What sports can teach us about corporate governance

What sports can teach us about corporate governance

Ben Teehankee

Green Light, Manila Standard Today

December 2, 2002

The SEC recently released guidelines for choosing independent directors for public companies. The hope is to remove all possibilities of conflict of interest so that directors can exercise independent judgement for the maximum good of the company’s stakeholders. This is another step in the regulatory body’s string of reform moves to motivate public companies to behave properly. During the year, the body required all companies to submit corporate governance manuals and these are are set to go into effect by January 1, 2003. The SEC ruling which requires external auditors to report error, fraud or losses to the SEC if their clients refuse to is likewise set to take effect on the same date.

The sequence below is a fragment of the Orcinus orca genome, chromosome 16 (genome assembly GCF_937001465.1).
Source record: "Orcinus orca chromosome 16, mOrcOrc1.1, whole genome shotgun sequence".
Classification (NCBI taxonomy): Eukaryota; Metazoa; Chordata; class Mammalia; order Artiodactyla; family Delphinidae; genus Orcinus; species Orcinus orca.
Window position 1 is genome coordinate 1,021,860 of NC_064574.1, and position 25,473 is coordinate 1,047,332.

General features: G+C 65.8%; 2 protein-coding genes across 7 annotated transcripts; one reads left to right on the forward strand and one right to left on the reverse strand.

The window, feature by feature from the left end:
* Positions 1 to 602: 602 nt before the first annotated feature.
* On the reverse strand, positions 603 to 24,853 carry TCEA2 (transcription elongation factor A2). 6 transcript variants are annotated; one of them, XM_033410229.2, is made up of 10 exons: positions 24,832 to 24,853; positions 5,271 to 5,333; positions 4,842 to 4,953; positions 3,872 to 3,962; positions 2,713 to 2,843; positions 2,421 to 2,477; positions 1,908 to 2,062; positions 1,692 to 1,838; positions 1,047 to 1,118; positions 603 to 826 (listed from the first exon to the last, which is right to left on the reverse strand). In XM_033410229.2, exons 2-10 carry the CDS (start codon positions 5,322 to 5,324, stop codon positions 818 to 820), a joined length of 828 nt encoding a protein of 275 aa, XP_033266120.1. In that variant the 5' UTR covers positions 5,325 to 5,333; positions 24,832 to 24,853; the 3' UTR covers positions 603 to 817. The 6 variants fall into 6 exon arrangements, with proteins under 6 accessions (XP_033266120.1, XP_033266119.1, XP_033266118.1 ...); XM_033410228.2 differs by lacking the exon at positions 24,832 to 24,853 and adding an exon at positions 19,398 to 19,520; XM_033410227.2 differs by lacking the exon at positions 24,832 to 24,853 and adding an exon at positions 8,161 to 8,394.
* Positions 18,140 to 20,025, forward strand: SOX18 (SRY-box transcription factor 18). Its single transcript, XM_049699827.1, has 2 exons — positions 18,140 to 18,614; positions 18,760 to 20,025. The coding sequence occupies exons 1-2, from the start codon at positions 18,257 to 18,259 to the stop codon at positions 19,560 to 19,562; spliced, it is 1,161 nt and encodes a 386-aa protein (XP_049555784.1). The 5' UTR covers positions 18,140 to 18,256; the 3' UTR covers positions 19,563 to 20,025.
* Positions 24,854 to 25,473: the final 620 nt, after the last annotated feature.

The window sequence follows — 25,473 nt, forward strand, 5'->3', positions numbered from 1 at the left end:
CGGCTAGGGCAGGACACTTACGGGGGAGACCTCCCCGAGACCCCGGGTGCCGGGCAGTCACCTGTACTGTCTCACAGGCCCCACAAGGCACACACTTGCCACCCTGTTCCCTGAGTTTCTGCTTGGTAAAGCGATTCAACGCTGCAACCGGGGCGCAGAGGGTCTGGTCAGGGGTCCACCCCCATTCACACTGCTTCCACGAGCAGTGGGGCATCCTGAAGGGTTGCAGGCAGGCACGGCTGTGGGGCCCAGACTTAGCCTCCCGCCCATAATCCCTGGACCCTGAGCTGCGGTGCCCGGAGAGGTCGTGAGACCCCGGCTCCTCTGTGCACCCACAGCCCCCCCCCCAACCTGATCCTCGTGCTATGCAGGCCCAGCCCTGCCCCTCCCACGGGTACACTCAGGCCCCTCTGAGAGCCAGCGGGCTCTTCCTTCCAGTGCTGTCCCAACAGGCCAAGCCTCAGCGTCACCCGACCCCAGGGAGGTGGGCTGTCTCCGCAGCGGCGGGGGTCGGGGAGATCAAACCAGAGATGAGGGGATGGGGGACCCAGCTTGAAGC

With all the hard work of the SEC and other bodies in setting up the rules meant to ensure that public companies are better run along the principles of accountability, fairness and transparency, why do I have a sinking feeling that something is still not quite right? I believe that it’s because of certain issues that remain unresolved – issues which relate to the very foundation of all the recently released rules on corporate governance.

ISSUE ONE: Commitment to the broader purpose of business vs. token compliance with the rules in the pursuit of profit